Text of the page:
Is Spirituality coming out of the closet?

October 25, 2013 by
Filed under: Social Brain 

I have been waiting for ‘life to settle down a bit’ before reflecting on last week’s public event Beyond Belief: Taking Spirituality Seriouslybut that looks like it’s not going to happen, so here goes:

The main thing to say is that I felt a sense of relief. I’m 36 and it’s about time I felt at ease in my own skin, so it was liberating to talk about something in public that is an important part of my life and work- it wasn’t quite like coming out of the closet, but the event as a whole did have that slight confessional feeling to it.

And it was an encouraging start. The event booked out very quickly, the Great Room was packed with over 160 people, there was a chatty group (I’m told) in the spillover room downstairs, an online audience, many stayed behind afterwards, there was some tweeting (though we could have done a better job of stoking the fires) and the RSAreplay video has been viewed almost 3,000 times in just over a week.

There were also thoughtful public responses from co-panelist Elizabeth Oldfield, Director of Theos, and Philosopher Jules Evans, who is working as a consultant on the project, and many more positive (and a few constructively critical) emails and comments came to me privately.

The general impression seemed to be a kind of grateful and willing discomfort, as if everybody agrees that we need to talk about these matters, but nobody is quite sure how to do it.

Qualitatively speaking, it is harder to judge, but the general impression seemed to be a kind of grateful and willing discomfort, as if everybody agrees that we need to talk about these matters, but nobody is quite sure how to do it.

In this respect I liked Jules’s remark that: “I found it refreshing to hear a public conversation on this topic – as if a window had been opened and we could all breathe easier.”

I know that some in the audience may have hoped for a less qualified discussion and a more transformative experience, but given the diversity of perspectives,the nature of the medium, and the organisational context, I only have a certain amount of sympathy with that view! The four of us on stage were not there as sages or gurus; the event was about publicly airing our collective concern with such matters, rather than advocating a particular spiritual practice or metaphysical worldview.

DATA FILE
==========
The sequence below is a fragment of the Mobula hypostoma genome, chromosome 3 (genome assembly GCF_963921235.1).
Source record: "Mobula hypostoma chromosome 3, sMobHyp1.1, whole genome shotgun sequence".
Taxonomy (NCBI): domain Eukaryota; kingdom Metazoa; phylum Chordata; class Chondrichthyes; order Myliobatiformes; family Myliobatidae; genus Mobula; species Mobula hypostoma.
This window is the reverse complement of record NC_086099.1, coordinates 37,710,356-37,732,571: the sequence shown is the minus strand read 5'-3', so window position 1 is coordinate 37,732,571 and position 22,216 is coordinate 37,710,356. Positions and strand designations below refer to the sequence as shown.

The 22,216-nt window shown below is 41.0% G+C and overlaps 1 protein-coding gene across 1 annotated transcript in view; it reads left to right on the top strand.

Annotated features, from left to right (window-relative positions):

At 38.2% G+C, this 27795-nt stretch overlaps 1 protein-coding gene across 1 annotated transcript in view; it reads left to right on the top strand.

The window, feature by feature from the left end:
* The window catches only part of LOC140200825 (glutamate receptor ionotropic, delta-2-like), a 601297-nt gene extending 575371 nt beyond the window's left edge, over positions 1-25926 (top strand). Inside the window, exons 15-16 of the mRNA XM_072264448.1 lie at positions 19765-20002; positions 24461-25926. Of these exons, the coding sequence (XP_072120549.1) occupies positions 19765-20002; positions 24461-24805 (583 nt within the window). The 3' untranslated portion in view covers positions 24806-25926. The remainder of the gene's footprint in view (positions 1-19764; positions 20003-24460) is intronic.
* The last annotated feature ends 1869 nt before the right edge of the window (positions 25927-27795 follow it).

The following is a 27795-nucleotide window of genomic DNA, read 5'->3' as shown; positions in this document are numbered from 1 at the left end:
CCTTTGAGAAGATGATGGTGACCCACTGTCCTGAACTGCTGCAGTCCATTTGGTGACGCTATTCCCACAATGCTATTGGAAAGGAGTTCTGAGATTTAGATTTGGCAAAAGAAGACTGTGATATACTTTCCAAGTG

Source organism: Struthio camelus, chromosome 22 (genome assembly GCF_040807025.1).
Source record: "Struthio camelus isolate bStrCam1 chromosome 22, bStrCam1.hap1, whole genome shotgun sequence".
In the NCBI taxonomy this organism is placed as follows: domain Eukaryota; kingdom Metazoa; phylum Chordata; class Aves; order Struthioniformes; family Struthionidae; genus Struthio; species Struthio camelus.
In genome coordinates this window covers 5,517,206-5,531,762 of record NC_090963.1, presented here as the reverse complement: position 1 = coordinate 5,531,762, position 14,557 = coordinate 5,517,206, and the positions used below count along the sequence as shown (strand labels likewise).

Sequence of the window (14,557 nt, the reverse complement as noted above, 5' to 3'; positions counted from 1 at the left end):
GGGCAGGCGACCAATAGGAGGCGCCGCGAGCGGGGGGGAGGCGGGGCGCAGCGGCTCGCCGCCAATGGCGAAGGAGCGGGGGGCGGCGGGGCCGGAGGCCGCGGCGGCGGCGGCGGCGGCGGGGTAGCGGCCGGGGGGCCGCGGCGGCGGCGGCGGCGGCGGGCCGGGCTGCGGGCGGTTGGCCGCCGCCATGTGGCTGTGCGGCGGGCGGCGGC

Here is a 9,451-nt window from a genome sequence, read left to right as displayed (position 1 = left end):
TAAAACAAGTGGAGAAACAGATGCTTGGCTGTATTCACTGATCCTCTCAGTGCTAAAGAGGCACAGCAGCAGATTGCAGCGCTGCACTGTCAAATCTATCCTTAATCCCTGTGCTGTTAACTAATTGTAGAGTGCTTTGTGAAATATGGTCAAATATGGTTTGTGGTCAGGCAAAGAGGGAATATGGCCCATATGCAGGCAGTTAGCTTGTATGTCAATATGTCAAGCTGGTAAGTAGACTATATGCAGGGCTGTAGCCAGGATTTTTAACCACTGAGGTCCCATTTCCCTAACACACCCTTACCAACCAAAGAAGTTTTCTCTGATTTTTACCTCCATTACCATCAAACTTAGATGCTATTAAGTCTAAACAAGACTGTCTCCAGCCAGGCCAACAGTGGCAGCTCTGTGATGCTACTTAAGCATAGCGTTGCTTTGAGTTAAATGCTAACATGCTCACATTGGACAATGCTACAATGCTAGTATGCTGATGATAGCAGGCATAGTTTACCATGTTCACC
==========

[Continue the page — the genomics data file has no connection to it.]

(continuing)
I plan to share the text of my speech from the event here in due course, but first wanted to pitch an amended version of it to a few external sources, to spread the word, as it were, as far as possible.

Short Speech:

I am not fond of speeches that are read out, but on this occasion it felt appropriate to mark the moment with choice words, rather than roll the dice with improvised remarks. The crux of my pitch was that we have lost sight of the essential link between personal and social transformation, and that we need spiritual perspectives, practices and experiences to bring that link back to our attention. (For what it’s worth, this morning I noticed that no less than Russell Brand is making a similar case in his guest editorship of New Statesman, but I would want to check the details before claiming him as an ally!)

In my opening remarks, I introduced a core distinction to encapsulate a common theme among different forms of spirituality (e.g. religious spirituality, ‘spiritual but not religious’, secular spirituality) namely the distinction between our ground (the basic facts of our existence) and our place (our social standing) and suggested that many of our existing social and ecological problems stem from getting distracted by a fixation with our place, and losing sight of our ground.

This pervasive neglect and imbalance manifests principally through the constant pressure to work in order to consume, but is also evident in our widespread de-facto denial of climate change, and an increase in mental health problems.